OpenText on Tuesday used its 2019 Enterprise World conference to outline a mission that includes helping companies overcome the “technology sprawl” caused by line-of-business executives procuring their own SaaS applications, making all content “machine-readable” and deepening the ability to use its tools with those from Google Cloud.
In his opening keynote, OpenText CEO and CTO Mark Barrenechea urged attendees to work harder at moving beyond merely automating work to finding insight in all the data they collect, store and manage. The company will support customers in this effort with additional capabilities across its portfolio, he said. This includes enhancements to OpenText Cloud, its Core offerings, Business Network and additional applications delivered on OpenText OT2, which it describes as an enterprise information management (EIM) tool that can be offered as-a-service through the cloud.
More specifically, Barrenechea highlighted ways enterprises could use OT2 along with its Alloy Trading Grid to more easily connect disparate SaaS applications. He showed a slide that included a slew of well-known martech products, including those from Bombora, Adobe and Salesforce.
“How many SaaS providers have you signed up? You went around your CIO,” he said. “As a line of business person, you said, ‘I subscribe to this SaaS service.’ Today, you can’t find all the contracts in your company.”
OpenText will continue to market directly to IT leaders, Barrenechea said, joking that “CIOs are cool again” given their ability to help enable the integration as well as the security of SaaS applications and various kinds of enterprise content.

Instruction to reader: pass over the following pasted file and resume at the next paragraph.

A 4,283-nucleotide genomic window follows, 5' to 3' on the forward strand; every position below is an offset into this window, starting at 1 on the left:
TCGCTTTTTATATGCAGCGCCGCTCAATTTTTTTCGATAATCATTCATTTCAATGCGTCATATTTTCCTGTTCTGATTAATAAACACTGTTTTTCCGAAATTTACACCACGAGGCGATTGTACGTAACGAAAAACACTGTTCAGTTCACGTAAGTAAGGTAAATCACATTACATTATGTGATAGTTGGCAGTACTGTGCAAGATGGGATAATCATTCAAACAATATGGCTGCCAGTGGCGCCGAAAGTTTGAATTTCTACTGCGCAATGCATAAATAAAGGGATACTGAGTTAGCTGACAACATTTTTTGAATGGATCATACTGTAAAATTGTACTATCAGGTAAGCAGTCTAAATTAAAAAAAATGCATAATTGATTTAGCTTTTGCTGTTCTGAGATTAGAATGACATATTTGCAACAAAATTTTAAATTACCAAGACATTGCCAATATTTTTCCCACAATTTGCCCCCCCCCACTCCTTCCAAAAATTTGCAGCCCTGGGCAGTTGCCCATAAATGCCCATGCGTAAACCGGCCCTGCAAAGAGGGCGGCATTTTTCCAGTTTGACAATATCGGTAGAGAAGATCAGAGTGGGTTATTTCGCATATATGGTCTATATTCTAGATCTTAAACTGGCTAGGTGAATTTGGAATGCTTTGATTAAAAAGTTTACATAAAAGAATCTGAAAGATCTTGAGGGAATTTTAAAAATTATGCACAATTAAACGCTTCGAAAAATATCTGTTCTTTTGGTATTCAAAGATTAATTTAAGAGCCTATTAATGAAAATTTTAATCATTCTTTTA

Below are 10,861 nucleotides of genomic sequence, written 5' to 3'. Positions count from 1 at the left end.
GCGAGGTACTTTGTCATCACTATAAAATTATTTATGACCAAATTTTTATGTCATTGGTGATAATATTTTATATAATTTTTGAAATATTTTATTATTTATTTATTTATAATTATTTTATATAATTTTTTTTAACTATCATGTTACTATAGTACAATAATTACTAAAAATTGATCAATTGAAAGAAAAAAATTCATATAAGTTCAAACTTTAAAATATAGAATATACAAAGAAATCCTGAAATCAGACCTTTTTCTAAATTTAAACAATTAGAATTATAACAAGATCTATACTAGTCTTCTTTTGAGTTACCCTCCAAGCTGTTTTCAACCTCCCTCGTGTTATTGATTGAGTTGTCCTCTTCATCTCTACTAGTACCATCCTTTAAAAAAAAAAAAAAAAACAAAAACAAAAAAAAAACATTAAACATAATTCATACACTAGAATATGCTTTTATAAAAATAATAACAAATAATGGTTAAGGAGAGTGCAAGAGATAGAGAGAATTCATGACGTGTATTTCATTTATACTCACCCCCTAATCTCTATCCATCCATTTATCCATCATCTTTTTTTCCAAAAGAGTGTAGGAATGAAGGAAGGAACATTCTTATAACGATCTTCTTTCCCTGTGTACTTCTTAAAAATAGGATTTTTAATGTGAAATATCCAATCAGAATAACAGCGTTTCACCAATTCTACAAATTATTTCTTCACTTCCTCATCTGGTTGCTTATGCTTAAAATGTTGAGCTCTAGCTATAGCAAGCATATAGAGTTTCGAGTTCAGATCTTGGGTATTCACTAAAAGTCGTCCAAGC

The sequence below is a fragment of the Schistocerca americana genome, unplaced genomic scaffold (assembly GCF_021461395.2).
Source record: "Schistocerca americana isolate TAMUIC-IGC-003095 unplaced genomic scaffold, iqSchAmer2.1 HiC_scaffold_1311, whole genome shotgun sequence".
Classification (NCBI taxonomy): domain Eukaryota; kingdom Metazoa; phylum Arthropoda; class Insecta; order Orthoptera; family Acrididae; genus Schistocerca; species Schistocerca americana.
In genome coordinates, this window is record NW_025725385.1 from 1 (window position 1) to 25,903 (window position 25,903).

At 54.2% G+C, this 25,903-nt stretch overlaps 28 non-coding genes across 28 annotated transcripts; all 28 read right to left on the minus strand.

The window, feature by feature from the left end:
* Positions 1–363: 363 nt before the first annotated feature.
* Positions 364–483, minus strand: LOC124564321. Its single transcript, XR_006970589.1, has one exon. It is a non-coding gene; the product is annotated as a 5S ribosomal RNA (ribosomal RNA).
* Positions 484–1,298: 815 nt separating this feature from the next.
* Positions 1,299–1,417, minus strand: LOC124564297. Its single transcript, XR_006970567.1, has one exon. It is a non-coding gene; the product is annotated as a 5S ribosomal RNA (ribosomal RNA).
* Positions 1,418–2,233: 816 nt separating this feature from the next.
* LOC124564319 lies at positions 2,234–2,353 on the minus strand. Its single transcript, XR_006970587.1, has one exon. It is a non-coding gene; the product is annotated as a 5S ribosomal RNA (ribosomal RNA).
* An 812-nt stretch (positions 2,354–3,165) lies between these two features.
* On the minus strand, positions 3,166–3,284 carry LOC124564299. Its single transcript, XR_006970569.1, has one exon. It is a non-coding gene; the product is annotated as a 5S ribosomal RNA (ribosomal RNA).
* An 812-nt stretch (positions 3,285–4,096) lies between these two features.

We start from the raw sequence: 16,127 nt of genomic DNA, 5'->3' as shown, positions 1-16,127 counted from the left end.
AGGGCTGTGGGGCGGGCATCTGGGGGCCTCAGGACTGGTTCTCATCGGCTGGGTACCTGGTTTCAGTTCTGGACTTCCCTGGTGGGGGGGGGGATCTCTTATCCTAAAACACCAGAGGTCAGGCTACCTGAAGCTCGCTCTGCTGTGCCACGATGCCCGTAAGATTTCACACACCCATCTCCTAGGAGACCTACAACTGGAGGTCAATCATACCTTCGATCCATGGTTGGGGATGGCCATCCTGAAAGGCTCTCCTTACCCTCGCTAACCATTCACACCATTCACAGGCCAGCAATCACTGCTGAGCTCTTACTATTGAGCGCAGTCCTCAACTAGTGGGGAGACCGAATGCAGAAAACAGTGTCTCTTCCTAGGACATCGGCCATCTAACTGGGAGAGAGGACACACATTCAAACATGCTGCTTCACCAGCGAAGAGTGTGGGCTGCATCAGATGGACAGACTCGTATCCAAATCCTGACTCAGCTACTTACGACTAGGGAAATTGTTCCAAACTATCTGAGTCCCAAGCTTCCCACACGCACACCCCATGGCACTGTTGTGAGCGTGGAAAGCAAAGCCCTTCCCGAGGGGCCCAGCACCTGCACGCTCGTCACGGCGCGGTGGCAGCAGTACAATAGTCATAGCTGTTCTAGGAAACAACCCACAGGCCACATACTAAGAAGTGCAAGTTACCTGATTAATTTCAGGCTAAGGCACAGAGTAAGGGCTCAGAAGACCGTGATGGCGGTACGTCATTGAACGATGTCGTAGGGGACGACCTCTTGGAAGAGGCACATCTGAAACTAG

Organizations who publicly expressed interest in using more of the OpenText portfolio include Citi, whose managing director and global head of digital channels Maynank Mishra joined Barrenechea onstage.
Mishra said Citi’s B2B e-commerce platform, which processes some $5 trillion daily, has already benefited from using OpenText’s managed file transfer services. Mishra said OpenText technologies could also aid Citi in areas like onboarding new corporate accounts, noting he was challenged by his leadership to get this down to a 48-hour period last year and expects he will eventually need to make it happen in a day.
In the meantime, Citi is now looking at OpenText’s identity and access management (IAM) tool (formerly known as Covisint) and artificial intelligence technology, known as Magellan, he said.
“We have a responsibility to provide insight back to the customers, given the business they give to us,” he said. “It could be how are they performing against their peer group, (helping with) going into a new market, paving their way to go to a different segment. We’re not there yet, but we’re on the trajectory to provide a very rich, insightful platform for C-Suite customers.”
Barrenechea suggested that many other firms will begin to reimagine what he called their “value path” as they figured out how to better turn the information they manage into a strategic advantage. In some cases this might mean rethinking everything from positioning to exploring new business models.”
“You need to build the best car, but are you also an insurance company?” He said. “Are you a payroll firm, or an income analysis company? A cloud company, or a predictor of commerce?”
OpenText’s extended partnership with Google Cloud, meanwhile, will allow those using complex enterprise information management applications in conjunction with Google Cloud tools. An onstage demonstration showed how calls recorded by a financial services advisor and a customer, for instance, might be stored within an OpenText application but transcribed by Google Cloud.
This echoed other points in the keynote, where Barrenechea suggested much of OpenText’s own product roadmap will be focused on making all content more easily consumed by machine learning applications. Google Cloud and OpenText will also launch joint sales and marketing efforts, he added.
Enterprise World 2019 runs through Thursday.